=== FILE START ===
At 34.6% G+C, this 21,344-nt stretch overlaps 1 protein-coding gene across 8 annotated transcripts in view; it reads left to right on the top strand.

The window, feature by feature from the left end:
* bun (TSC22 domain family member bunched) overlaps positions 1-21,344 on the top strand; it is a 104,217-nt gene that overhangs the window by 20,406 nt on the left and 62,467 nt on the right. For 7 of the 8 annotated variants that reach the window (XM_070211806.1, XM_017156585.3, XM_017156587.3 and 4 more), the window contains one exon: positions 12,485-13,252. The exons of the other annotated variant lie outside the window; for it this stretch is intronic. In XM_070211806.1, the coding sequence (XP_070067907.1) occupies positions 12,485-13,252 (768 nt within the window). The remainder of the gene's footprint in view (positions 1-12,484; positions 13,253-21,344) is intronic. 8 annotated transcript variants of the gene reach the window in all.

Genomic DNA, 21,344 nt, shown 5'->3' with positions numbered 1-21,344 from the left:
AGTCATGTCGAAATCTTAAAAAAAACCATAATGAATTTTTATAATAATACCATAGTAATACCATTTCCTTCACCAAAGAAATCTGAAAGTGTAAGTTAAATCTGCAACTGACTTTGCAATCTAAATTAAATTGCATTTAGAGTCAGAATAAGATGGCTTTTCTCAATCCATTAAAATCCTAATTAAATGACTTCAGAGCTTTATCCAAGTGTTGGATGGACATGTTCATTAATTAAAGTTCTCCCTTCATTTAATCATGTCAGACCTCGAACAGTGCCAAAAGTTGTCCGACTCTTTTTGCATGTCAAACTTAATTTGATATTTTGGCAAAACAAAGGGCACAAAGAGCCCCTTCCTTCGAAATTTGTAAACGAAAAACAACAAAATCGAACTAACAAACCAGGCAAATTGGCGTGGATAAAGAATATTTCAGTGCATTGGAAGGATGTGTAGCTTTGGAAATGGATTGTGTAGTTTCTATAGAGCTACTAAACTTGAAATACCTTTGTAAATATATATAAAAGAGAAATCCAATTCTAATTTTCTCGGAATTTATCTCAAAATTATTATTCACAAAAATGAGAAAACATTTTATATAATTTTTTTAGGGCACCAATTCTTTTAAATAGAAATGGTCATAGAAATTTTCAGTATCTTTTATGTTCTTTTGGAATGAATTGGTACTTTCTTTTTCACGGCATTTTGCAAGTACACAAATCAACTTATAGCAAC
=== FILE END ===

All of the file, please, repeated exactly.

At 34.6% G+C, this 21,344-nt stretch overlaps 1 protein-coding gene across 8 annotated transcripts in view; it reads left to right on the top strand.

The window, feature by feature from the left end:
* bun (TSC22 domain family member bunched) overlaps positions 1-21,344 on the top strand; it is a 104,217-nt gene that overhangs the window by 20,406 nt on the left and 62,467 nt on the right. For 7 of the 8 annotated variants that reach the window (XM_070211806.1, XM_017156585.3, XM_017156587.3 and 4 more), the window contains one exon: positions 12,485-13,252. The exons of the other annotated variant lie outside the window; for it this stretch is intronic. In XM_070211806.1, the coding sequence (XP_070067907.1) occupies positions 12,485-13,252 (768 nt within the window). The remainder of the gene's footprint in view (positions 1-12,484; positions 13,253-21,344) is intronic. 8 annotated transcript variants of the gene reach the window in all.

Genomic DNA, 21,344 nt, shown 5'->3' with positions numbered 1-21,344 from the left:
AGTCATGTCGAAATCTTAAAAAAAACCATAATGAATTTTTATAATAATACCATAGTAATACCATTTCCTTCACCAAAGAAATCTGAAAGTGTAAGTTAAATCTGCAACTGACTTTGCAATCTAAATTAAATTGCATTTAGAGTCAGAATAAGATGGCTTTTCTCAATCCATTAAAATCCTAATTAAATGACTTCAGAGCTTTATCCAAGTGTTGGATGGACATGTTCATTAATTAAAGTTCTCCCTTCATTTAATCATGTCAGACCTCGAACAGTGCCAAAAGTTGTCCGACTCTTTTTGCATGTCAAACTTAATTTGATATTTTGGCAAAACAAAGGGCACAAAGAGCCCCTTCCTTCGAAATTTGTAAACGAAAAACAACAAAATCGAACTAACAAACCAGGCAAATTGGCGTGGATAAAGAATATTTCAGTGCATTGGAAGGATGTGTAGCTTTGGAAATGGATTGTGTAGTTTCTATAGAGCTACTAAACTTGAAATACCTTTGTAAATATATATAAAAGAGAAATCCAATTCTAATTTTCTCGGAATTTATCTCAAAATTATTATTCACAAAAATGAGAAAACATTTTATATAATTTTTTTAGGGCACCAATTCTTTTAAATAGAAATGGTCATAGAAATTTTCAGTATCTTTTATGTTCTTTTGGAATGAATTGGTACTTTCTTTTTCACGGCATTTTGCAAGTACACAAATCAACTTATAGCAAC